September 1, 2021
By Daniel Mendoza, MD
The effectiveness of current vaccines against symptomatic disease caused by the new delta variant of SARS-CoV-2 is unclear. Lopez et al. conducted a case-control study in England to estimate the effectiveness of the BNT162b2 (Pfizer) and ChAdOx1 (AstraZeneca) vaccines against the delta variant vs the alpha variant. The investigators compared vaccination status in persons with symptomatic COVID-19 (cases) with vaccination status in persons who reported symptoms but had a negative COVID-19 test (controls). Their results were recently published in the New England Journal of Medicine.
Effectiveness after one dose of BNT162b2 or ChAdOx1 vaccines was lower among persons with the delta variant (30.7%; 95% confidence interval [CI], 25.2-35.7) than among those with the alpha variant (48.7%; 95% CI, 45.5-51.7); the results were similar for both vaccines. With the BNT162b2 vaccine, the effectiveness of two doses was 93.7% (95% CI, 91.6-95.3) among persons with the alpha variant and 88.0% (95% CI, 85.3-90.1) among those with the delta variant. With the ChAdOx1 vaccine, the effectiveness of two doses was 74.5% (95% CI, 68.4-79.4) among persons with the alpha variant and 67.0% (95% CI, 61.3-71.8) among those with the delta variant.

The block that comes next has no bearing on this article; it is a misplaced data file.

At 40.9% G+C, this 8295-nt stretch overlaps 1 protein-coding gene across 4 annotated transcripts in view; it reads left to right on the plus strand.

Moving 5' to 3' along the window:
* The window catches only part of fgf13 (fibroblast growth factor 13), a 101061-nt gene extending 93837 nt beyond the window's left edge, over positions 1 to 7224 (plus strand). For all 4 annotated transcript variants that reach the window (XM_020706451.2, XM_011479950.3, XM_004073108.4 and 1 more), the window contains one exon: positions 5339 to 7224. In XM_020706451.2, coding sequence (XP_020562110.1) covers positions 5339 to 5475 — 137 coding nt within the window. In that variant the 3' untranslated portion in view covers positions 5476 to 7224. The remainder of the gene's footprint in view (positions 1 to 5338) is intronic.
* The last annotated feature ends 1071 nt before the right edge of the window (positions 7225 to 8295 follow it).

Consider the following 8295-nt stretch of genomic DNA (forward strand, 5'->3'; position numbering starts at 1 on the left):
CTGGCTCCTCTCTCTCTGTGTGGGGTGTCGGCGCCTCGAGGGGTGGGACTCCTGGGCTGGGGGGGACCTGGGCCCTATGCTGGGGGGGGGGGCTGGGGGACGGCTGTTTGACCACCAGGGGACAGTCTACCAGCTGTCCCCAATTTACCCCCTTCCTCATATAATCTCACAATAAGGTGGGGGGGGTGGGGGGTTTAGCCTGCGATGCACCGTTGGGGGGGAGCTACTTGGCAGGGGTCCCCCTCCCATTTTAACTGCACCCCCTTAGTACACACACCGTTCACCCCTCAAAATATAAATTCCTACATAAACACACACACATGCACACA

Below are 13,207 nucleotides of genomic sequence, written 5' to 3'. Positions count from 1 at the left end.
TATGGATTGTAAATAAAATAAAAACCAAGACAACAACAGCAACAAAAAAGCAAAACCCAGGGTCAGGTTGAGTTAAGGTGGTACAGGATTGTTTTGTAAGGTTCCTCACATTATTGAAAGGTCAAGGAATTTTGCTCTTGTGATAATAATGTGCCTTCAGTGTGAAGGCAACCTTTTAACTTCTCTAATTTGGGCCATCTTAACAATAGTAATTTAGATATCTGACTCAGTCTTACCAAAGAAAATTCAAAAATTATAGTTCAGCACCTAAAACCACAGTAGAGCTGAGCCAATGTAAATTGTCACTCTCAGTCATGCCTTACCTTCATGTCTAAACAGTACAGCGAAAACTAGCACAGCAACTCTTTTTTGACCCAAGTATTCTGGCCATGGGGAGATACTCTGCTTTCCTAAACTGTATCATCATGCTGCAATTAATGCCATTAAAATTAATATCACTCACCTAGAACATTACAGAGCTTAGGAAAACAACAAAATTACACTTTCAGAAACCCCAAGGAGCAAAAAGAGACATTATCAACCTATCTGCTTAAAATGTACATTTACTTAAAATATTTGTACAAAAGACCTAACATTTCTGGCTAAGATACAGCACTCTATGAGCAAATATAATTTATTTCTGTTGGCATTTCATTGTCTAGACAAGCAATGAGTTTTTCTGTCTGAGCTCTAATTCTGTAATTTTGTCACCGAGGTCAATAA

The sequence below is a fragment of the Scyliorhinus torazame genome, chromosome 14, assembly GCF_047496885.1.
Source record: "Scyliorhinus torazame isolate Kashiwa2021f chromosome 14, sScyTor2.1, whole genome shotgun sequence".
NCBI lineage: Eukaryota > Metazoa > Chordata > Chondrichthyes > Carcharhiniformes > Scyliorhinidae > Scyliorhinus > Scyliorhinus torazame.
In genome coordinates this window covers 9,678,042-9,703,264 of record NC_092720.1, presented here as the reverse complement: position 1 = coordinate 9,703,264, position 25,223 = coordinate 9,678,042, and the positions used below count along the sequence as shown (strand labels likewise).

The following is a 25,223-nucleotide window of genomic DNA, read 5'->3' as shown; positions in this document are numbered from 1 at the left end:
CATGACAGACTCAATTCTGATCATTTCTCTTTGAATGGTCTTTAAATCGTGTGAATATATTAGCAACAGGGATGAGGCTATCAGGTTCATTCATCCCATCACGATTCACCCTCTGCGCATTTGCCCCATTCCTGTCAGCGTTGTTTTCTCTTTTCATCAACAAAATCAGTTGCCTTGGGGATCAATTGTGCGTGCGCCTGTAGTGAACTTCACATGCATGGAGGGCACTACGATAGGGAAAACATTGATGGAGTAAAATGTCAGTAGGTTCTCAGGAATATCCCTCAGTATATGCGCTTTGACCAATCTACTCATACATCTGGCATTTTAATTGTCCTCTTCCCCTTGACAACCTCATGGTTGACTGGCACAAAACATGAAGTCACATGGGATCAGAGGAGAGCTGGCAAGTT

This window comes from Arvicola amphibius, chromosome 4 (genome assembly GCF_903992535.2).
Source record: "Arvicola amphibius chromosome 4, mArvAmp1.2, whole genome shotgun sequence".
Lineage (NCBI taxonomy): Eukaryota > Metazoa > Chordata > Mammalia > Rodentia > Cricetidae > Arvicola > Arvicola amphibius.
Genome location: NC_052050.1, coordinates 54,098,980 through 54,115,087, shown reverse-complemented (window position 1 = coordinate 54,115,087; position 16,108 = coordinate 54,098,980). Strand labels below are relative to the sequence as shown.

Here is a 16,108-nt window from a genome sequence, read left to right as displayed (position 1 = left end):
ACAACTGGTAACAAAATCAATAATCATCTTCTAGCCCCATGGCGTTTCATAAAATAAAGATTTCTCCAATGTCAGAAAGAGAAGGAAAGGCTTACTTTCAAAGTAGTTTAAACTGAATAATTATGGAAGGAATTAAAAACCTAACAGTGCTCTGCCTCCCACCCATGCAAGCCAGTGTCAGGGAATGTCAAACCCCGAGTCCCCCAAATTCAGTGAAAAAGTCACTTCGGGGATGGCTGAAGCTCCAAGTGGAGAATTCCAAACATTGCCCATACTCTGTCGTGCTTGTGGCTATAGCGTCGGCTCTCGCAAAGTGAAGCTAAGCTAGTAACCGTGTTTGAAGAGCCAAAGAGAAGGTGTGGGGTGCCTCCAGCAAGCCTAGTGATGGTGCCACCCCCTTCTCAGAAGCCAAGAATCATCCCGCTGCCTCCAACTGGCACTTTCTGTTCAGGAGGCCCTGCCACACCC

In conclusion, although two doses of the BNT162b2 or ChAdOx1 vaccines provided protection against the delta variant, their effectiveness decreased against this new variant. This study supports interventions to maximize vaccine uptake with two doses. It also highlights the importance of reducing viral transmission worldwide to avoid the emergence of new variants, which could be associated with further reduction of vaccine effectiveness.